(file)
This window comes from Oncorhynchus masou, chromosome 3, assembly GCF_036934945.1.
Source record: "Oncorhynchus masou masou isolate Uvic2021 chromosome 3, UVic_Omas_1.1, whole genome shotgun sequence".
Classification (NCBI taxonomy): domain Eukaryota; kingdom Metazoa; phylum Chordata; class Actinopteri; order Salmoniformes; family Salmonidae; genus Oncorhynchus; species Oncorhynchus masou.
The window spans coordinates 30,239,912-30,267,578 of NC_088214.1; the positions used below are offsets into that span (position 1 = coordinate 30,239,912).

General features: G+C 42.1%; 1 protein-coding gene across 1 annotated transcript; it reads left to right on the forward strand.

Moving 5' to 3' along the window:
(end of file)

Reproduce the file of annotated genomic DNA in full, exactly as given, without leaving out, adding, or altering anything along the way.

This window comes from Oncorhynchus masou, chromosome 3, assembly GCF_036934945.1.
Source record: "Oncorhynchus masou masou isolate Uvic2021 chromosome 3, UVic_Omas_1.1, whole genome shotgun sequence".
Classification (NCBI taxonomy): domain Eukaryota; kingdom Metazoa; phylum Chordata; class Actinopteri; order Salmoniformes; family Salmonidae; genus Oncorhynchus; species Oncorhynchus masou.
The window spans coordinates 30,239,912-30,267,578 of NC_088214.1; the positions used below are offsets into that span (position 1 = coordinate 30,239,912).

General features: G+C 42.1%; 1 protein-coding gene across 1 annotated transcript; it reads left to right on the forward strand.

Moving 5' to 3' along the window: